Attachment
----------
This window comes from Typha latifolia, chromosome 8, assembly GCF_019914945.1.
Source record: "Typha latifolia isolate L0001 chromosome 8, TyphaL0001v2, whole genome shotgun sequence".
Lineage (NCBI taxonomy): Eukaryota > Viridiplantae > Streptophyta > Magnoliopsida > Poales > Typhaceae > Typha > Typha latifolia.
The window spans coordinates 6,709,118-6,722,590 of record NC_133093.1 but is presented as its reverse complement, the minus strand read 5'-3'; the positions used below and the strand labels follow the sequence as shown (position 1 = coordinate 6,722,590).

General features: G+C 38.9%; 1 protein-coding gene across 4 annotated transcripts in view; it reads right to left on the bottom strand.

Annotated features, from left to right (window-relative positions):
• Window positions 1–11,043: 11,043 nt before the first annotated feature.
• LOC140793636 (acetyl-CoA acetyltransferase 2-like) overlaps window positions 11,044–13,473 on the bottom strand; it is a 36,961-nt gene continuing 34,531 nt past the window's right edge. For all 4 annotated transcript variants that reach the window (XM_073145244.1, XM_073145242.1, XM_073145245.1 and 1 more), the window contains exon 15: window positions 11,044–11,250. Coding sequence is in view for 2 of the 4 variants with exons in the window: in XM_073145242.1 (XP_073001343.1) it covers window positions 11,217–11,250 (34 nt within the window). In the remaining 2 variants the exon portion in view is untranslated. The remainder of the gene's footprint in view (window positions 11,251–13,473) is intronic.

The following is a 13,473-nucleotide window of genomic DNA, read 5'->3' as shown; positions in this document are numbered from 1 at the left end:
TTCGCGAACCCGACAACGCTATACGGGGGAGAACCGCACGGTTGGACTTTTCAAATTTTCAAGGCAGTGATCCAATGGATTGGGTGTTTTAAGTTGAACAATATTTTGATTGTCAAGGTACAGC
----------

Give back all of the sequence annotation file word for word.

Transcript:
This window comes from Typha latifolia, chromosome 8, assembly GCF_019914945.1.
Source record: "Typha latifolia isolate L0001 chromosome 8, TyphaL0001v2, whole genome shotgun sequence".
Lineage (NCBI taxonomy): Eukaryota > Viridiplantae > Streptophyta > Magnoliopsida > Poales > Typhaceae > Typha > Typha latifolia.
The window spans coordinates 6,709,118-6,722,590 of record NC_133093.1 but is presented as its reverse complement, the minus strand read 5'-3'; the positions used below and the strand labels follow the sequence as shown (position 1 = coordinate 6,722,590).

General features: G+C 38.9%; 1 protein-coding gene across 4 annotated transcripts in view; it reads right to left on the bottom strand.

Annotated features, from left to right (window-relative positions):
• Window positions 1–11,043: 11,043 nt before the first annotated feature.
• LOC140793636 (acetyl-CoA acetyltransferase 2-like) overlaps window positions 11,044–13,473 on the bottom strand; it is a 36,961-nt gene continuing 34,531 nt past the window's right edge. For all 4 annotated transcript variants that reach the window (XM_073145244.1, XM_073145242.1, XM_073145245.1 and 1 more), the window contains exon 15: window positions 11,044–11,250. Coding sequence is in view for 2 of the 4 variants with exons in the window: in XM_073145242.1 (XP_073001343.1) it covers window positions 11,217–11,250 (34 nt within the window). In the remaining 2 variants the exon portion in view is untranslated. The remainder of the gene's footprint in view (window positions 11,251–13,473) is intronic.

The following is a 13,473-nucleotide window of genomic DNA, read 5'->3' as shown; positions in this document are numbered from 1 at the left end:
TTCGCGAACCCGACAACGCTATACGGGGGAGAACCGCACGGTTGGACTTTTCAAATTTTCAAGGCAGTGATCCAATGGATTGGGTGTTTTAAGTTGAACAATATTTTGATTGTCAAGGTACAGC